When the economy is tight, financial institutions are faced with several mutually-reinforcing challenges. The temptation for bad action on the part of customers increases. This creates increased regulatory scrutiny, with the risk of massive fines for non-compliance.
The urge to reduce costs imperils continued investment in innovative financial products and services, while at the same time customers have higher expectations than ever for easy, effective, and great experiences.
On paper, this looks like a slam-dunk scenario for the burgeoning industry of new nimble fintech providers. It’s not – unless those fintechs can learn some lessons from established firms about customer onboarding. Those lessons ultimately come down to the marriage of process automation and a data fabric.
Why focus on onboarding?
The onboarding experience is the customer’s first impression of the organization and sets the tone for the relationship. It’s also the point at which the organization must accurately determine who the customer is and the true intent of their business. Fast and accurate customer onboarding is always important, but in an economic downturn, it becomes doubly so — investors rapidly lose patience for startups that can’t deliver growth and margin at the same time as regulators crack down on risk across the financial sector.
Effective onboarding is fintech’s Achilles’ heel. A data fabric that unifies information without moving it from systems of record is the answer.
Effective onboarding is fintech’s Achilles’ heel. Look at WISE, fined $360,000 by its Abu Dhabi regulator. Or, the UK’s Financial Conduct Authority fining GT Bank £7.8m for AML failures. Or, Solaris, the German Bank-as-a-Service (BaaS) provider slapped with a restriction to not onboard any future clients without government approval.
The inability of fintechs to properly manage the data and processes required for accurate onboarding may account for much of the decline in investment in 2022.
Data fabric and process automation improve onboarding
Onboarding starts with verified data, things like a name, an address, a tax ID, details of the proposed business, where the money is coming from, and where it’s going. The problem is that financial institutions are big, complicated organizations with myriad IT systems and applications holding siloed sets of data. These legacy systems across various products, customer types, and compliance programs don’t integrate well.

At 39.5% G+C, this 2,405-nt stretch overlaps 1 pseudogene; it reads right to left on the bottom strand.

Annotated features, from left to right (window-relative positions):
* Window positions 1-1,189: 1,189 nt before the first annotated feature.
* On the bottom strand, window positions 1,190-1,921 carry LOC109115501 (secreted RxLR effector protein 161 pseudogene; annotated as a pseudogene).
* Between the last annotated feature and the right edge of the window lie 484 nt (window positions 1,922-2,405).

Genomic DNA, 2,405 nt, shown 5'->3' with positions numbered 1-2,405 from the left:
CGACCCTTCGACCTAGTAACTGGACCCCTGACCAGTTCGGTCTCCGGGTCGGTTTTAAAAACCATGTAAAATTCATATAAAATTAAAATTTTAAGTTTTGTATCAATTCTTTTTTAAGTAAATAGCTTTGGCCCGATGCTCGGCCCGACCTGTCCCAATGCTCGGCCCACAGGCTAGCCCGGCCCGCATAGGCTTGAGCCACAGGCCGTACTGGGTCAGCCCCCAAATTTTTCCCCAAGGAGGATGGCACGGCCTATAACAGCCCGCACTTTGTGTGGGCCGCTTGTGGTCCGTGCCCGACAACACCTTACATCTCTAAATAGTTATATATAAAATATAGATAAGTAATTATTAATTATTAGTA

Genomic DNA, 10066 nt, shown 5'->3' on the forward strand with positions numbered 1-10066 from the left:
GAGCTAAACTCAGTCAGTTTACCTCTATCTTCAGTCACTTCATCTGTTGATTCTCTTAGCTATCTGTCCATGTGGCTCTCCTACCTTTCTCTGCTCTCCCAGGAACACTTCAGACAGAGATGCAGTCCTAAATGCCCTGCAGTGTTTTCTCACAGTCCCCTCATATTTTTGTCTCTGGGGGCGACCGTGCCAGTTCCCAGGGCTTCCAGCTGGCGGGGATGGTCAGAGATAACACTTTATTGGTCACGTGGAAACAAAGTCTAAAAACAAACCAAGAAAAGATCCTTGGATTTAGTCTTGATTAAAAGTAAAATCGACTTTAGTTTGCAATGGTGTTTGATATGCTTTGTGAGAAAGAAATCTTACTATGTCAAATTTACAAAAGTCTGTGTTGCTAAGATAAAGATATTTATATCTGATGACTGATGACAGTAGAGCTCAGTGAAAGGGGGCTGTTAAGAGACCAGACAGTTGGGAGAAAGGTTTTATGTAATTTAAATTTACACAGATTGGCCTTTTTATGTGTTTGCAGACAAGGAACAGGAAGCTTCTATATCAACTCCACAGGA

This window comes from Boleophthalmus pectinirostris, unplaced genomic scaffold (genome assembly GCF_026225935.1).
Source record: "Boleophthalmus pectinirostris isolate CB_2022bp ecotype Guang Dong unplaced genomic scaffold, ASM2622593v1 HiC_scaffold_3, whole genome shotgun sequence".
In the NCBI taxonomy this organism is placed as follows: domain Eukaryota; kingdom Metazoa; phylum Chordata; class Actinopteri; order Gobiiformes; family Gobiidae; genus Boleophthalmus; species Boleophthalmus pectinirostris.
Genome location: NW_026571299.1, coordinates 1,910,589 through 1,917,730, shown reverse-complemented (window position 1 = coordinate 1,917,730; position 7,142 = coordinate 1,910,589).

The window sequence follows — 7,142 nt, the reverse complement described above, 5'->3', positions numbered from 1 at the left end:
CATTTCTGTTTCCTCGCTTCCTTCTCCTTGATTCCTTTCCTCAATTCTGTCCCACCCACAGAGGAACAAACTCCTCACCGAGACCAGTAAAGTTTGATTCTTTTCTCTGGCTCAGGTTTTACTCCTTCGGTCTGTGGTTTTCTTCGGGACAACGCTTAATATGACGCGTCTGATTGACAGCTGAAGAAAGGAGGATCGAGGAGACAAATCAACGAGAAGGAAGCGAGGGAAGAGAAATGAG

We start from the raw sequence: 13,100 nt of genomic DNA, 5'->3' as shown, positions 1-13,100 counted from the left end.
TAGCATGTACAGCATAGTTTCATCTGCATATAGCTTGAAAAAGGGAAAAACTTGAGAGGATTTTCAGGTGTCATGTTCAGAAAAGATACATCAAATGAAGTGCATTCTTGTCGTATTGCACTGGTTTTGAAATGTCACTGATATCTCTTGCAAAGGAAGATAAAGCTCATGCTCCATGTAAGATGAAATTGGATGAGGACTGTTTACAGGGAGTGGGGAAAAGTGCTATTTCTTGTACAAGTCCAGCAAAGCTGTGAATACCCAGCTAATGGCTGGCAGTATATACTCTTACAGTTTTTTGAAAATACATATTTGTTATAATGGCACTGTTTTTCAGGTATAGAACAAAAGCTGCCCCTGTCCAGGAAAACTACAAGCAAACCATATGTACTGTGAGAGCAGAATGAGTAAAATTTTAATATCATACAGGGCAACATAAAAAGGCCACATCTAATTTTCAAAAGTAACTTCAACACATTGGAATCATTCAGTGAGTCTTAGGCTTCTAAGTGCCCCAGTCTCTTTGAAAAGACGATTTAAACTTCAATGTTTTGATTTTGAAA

That means there’s an incomplete view of the matter at hand, and trying to complete that view usually means manual cutting-and-pasting between systems and spreadsheets. The opportunity for human error alone should be enough to strike fear into the heart of any bank manager.
A data fabric — a technology that unifies all enterprise data without moving it from systems of record — is the answer. The data fabric creates a virtual data layer where mutable enterprise data, and the relationships between those data, can be managed in a simple low-code environment. The data is secured at row level, meaning only the people who should see it can see it, and only when they should see it. The data may be on-premise, in a cloud service, or in multi-cloud environments.
With a data fabric approach, you can combine business data in entirely new ways. This means you not only have a 360-degree view of the customer, their identity, history, product(s), but you can also glean new insights from seeing your enterprise data holistically.